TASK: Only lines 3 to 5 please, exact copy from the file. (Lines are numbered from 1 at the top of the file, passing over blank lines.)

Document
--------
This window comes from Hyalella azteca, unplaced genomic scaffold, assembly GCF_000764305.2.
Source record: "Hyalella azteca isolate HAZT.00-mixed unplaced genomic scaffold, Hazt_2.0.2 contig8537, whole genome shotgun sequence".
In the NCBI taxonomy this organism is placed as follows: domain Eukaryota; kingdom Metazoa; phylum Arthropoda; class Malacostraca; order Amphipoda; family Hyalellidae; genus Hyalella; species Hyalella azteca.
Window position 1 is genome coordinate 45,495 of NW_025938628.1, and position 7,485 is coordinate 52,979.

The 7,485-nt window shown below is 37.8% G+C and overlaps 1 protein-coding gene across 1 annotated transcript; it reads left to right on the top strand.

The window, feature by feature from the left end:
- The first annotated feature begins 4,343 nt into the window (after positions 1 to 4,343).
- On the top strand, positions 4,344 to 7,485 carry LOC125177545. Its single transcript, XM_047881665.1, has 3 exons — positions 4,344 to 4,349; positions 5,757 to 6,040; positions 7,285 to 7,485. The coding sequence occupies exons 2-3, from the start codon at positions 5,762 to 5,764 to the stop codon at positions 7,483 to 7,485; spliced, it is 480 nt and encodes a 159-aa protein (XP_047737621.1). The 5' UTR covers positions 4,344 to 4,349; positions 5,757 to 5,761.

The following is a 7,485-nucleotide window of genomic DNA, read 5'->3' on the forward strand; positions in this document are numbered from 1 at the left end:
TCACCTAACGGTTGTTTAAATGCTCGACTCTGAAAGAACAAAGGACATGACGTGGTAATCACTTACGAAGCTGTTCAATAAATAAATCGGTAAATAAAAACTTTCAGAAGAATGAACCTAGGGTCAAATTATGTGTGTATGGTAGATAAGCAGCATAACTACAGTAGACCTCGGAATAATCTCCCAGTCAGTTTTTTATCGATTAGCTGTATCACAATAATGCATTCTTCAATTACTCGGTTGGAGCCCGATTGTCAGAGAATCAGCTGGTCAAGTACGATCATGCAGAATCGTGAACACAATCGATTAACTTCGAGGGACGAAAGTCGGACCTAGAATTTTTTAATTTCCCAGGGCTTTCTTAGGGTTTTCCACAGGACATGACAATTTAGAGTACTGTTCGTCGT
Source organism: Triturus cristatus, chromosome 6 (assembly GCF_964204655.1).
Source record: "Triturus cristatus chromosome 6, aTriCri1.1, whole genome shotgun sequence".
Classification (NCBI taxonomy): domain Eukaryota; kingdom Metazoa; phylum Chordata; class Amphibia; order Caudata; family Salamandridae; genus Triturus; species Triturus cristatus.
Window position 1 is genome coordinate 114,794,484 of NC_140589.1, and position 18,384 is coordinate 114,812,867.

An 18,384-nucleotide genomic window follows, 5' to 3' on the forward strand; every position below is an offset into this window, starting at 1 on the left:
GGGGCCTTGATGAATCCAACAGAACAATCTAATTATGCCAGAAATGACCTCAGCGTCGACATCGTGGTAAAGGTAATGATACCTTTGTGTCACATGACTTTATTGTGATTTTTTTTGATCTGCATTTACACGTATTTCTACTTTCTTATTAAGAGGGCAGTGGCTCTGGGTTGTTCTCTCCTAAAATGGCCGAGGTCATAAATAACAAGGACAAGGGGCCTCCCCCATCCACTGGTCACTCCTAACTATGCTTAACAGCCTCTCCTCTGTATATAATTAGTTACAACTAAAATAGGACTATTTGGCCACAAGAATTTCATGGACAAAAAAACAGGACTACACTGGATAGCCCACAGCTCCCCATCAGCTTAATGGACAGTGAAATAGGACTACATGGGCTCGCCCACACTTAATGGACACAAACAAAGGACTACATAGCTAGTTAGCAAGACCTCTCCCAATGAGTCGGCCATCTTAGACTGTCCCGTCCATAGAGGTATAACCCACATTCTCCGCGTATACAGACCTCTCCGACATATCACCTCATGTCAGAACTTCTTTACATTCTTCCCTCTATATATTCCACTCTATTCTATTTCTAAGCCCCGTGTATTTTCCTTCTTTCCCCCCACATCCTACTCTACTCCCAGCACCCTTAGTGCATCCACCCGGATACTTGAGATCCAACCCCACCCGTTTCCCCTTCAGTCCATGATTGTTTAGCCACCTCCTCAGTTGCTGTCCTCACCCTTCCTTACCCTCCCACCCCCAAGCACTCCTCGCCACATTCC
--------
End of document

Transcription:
In the NCBI taxonomy this organism is placed as follows: domain Eukaryota; kingdom Metazoa; phylum Arthropoda; class Malacostraca; order Amphipoda; family Hyalellidae; genus Hyalella; species Hyalella azteca.
Window position 1 is genome coordinate 45,495 of NW_025938628.1, and position 7,485 is coordinate 52,979.

The 7,485-nt window shown below is 37.8% G+C and overlaps 1 protein-coding gene across 1 annotated transcript; it reads left to right on the top strand.